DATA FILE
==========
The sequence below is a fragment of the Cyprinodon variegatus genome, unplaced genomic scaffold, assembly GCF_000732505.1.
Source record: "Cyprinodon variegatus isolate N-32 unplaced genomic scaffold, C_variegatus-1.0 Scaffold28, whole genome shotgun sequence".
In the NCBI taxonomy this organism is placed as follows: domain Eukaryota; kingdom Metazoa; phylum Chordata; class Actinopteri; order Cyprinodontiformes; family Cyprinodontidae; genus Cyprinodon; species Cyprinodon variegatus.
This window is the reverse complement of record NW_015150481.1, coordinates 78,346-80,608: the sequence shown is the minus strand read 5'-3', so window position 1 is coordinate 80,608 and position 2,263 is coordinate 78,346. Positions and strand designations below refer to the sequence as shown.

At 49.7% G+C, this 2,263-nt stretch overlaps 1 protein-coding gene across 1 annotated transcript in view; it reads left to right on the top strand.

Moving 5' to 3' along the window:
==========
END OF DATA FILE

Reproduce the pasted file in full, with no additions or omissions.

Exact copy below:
The sequence below is a fragment of the Cyprinodon variegatus genome, unplaced genomic scaffold, assembly GCF_000732505.1.
Source record: "Cyprinodon variegatus isolate N-32 unplaced genomic scaffold, C_variegatus-1.0 Scaffold28, whole genome shotgun sequence".
In the NCBI taxonomy this organism is placed as follows: domain Eukaryota; kingdom Metazoa; phylum Chordata; class Actinopteri; order Cyprinodontiformes; family Cyprinodontidae; genus Cyprinodon; species Cyprinodon variegatus.
This window is the reverse complement of record NW_015150481.1, coordinates 78,346-80,608: the sequence shown is the minus strand read 5'-3', so window position 1 is coordinate 80,608 and position 2,263 is coordinate 78,346. Positions and strand designations below refer to the sequence as shown.

At 49.7% G+C, this 2,263-nt stretch overlaps 1 protein-coding gene across 1 annotated transcript in view; it reads left to right on the top strand.

Moving 5' to 3' along the window: